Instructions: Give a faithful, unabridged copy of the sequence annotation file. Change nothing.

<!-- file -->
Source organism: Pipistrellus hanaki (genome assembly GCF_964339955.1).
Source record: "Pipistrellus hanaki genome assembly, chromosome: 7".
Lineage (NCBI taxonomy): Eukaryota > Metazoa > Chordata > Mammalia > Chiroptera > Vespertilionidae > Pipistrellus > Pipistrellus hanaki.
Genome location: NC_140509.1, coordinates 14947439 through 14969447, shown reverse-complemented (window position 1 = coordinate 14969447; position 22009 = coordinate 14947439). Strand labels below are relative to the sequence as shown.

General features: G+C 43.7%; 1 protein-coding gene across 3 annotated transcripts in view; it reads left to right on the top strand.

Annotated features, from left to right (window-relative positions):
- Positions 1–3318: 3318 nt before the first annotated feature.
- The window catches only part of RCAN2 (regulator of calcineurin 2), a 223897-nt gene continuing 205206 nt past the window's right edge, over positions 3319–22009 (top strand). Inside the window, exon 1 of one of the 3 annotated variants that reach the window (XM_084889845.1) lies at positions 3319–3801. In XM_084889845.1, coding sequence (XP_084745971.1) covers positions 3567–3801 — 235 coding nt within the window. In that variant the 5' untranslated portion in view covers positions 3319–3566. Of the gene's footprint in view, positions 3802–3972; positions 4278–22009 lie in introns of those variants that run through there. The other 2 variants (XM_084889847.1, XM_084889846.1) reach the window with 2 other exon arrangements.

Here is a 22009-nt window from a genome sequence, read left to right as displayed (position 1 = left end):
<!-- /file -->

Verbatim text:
Source organism: Pipistrellus hanaki (genome assembly GCF_964339955.1).
Source record: "Pipistrellus hanaki genome assembly, chromosome: 7".
Lineage (NCBI taxonomy): Eukaryota > Metazoa > Chordata > Mammalia > Chiroptera > Vespertilionidae > Pipistrellus > Pipistrellus hanaki.
Genome location: NC_140509.1, coordinates 14947439 through 14969447, shown reverse-complemented (window position 1 = coordinate 14969447; position 22009 = coordinate 14947439). Strand labels below are relative to the sequence as shown.

General features: G+C 43.7%; 1 protein-coding gene across 3 annotated transcripts in view; it reads left to right on the top strand.

Annotated features, from left to right (window-relative positions):
- Positions 1–3318: 3318 nt before the first annotated feature.
- The window catches only part of RCAN2 (regulator of calcineurin 2), a 223897-nt gene continuing 205206 nt past the window's right edge, over positions 3319–22009 (top strand). Inside the window, exon 1 of one of the 3 annotated variants that reach the window (XM_084889845.1) lies at positions 3319–3801. In XM_084889845.1, coding sequence (XP_084745971.1) covers positions 3567–3801 — 235 coding nt within the window. In that variant the 5' untranslated portion in view covers positions 3319–3566. Of the gene's footprint in view, positions 3802–3972; positions 4278–22009 lie in introns of those variants that run through there. The other 2 variants (XM_084889847.1, XM_084889846.1) reach the window with 2 other exon arrangements.

Here is a 22009-nt window from a genome sequence, read left to right as displayed (position 1 = left end):